This month's Featured Illustrator is Shannon Ell. Shannon is a non-binary illustrator, animator and designer based in Edinburgh. They graduated in Illustration at Edinburgh College of Art in 2021. Some of their work is based on their cat, Miles, which has been featured as comics in Words & Pictures.

Young Shannon was very interested in cartoons such as The "Powerpuff Girls" by Cartoon Network and "Rugrats" by Nickelodeon. I also held focus on books such as Beatrix Potter's Peter Rabbit and enjoyed looking through my elder brother’s (Troy) comic books that he collected. I remember being interested mostly in the line work not the grim stories they told. 

I grew up by the sea and this was a beautiful escape from home life. I would sit on the beach drawing or climb rocks to clear my head. A lot of what drove my creativity after the age of eight was music and skateboarding, my art was secondary but I learned how to hyper focus on facial features and portraiture became my sector that I enjoyed and I was great at it. I used to write a lot too, mostly MG horror, stories about ghosts in schools mostly. When I hit the age of 13 my stories got more focused on the fantastical idea that a boy would come save the girl who has a hard life. I think I mostly read older vampire stories like the ones by Anne Rice back then — not really age appropriate but fascinating nonetheless. 

I always wanted to do something creative and thought that acting, writing or tattooing would be my long path. It was only after I had the tattoo apprenticeship that I realised it wasn’t for me and I honed my focus on more illustrative and narrative arts. Living in Glasgow and studying there I had a tutor tell me I couldn’t illustrate and would do better in fine art. This was not my plan and it made me furious to be told I couldn’t do something that would make me happy. I moved back to Edinburgh and studied there instead. I collected many kids books and design books, did so much practice and tried new mediums and techniques.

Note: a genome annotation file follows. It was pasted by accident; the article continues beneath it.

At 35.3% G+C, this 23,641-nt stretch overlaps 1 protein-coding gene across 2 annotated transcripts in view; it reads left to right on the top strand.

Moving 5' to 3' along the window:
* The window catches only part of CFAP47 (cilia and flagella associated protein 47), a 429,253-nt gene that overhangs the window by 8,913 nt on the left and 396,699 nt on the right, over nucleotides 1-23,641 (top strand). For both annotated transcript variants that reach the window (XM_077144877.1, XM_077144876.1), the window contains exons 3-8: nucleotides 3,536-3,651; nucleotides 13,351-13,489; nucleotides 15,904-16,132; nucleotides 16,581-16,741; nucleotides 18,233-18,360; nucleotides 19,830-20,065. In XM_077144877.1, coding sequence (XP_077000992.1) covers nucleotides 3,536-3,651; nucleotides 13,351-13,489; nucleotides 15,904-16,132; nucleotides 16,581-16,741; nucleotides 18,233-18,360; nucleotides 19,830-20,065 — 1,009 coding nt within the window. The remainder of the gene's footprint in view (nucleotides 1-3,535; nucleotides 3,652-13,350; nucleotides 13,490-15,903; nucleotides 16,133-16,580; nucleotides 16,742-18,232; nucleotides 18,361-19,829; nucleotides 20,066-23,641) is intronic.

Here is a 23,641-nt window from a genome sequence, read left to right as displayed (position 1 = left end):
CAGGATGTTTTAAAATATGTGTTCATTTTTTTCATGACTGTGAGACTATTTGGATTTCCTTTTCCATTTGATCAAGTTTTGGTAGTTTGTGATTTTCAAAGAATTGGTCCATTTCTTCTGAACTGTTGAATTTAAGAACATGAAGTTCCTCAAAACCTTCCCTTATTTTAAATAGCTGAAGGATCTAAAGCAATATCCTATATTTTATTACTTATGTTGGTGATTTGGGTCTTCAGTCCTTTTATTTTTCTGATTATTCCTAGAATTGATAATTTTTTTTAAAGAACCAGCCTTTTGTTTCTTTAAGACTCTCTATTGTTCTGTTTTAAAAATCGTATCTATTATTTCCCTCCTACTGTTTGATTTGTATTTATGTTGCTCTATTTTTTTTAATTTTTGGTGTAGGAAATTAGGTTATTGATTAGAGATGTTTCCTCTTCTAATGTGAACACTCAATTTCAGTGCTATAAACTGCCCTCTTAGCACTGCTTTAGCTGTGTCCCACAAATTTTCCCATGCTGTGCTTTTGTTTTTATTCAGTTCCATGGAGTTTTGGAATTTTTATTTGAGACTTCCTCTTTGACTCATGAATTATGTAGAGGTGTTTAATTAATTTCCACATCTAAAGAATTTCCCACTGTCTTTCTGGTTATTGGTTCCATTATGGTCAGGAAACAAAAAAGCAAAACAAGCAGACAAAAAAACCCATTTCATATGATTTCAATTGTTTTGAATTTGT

The way I work has always been a bit chaotic, not just in illustration either. I tend to work things out in my head and go straight in with little planning. This has been something that can be a setback as people love to see the thought process, so currently I try a bit more planning with thumbnails and sketches, character sheets with poses and expressions. I’d like to do more in the way of characters communicating with each other and some more scenery to complement that. I mostly work digitally using Procreate and my go-to brush is 6B as it’s just got such a traditional texture and easily edited. 

My illustration influences have only really come into focus during and after uni — I graduated last year. 
I really love Jim Kay, Owen Davey and John Bond. These three have given me the most influence and made me really strive for that sort of structure within my work. 

When starting out as an illustrator I think it’s good to have one thing that you can really focus on, in my instance, Miles the Cat became that very thing. I can illustrate him in any situation and have him ready for kids stories or relatable comics and his main claim to fame would be the public service announcements over lockdown to help people have hope and feel good in such a hard time. He’s now available as stickers, Pins and other things and one day I hope to have the book I’ve written and illustrated about him published, to have a long series that resonates with children and helps them laugh and learn. 

Being non-binary and part of social media gives me a platform to help young people who struggle with gender much like I did. I wish as a child when going through all of these strange and confusing feelings, not knowing if I was broken or not, that I'd had someone to help me through that. I've had people message me, thanking me for giving them that safe space and helping them feel seen and not alone. I think this is incredibly important not just in illustration but within writing too. I think people need to know it is not abnormal or bad to feel that way at all, to have an escape that includes them within it. 

Since coming out in 2020 I've felt prouder and able to show that in my illustration more than before. I hope that one day I can have books that will help children feel safe and help them understand that everything they may be feeling about gender is normal and it's okay to experiment.

My advice for anyone would be to listen to your peers, take on any critique with a pinch of salt and trust the people you look up to. Allow people to help you learn. Also be kind to yourself and enjoy other people's work instead of comparing yourself. 

*All images: Shannon Ell

See more of Shannon's work here. Follow them on Instagram and on Twitter.

See previous Featured Illustrators on our Showcase Gallery


Tita Berredo is the Illustration Features Editor of Words & Pictures. You can contact her at illustrators@britishscbwi.org. Follow her on Instagram and Twitter or find her work at www.titaberredo.com

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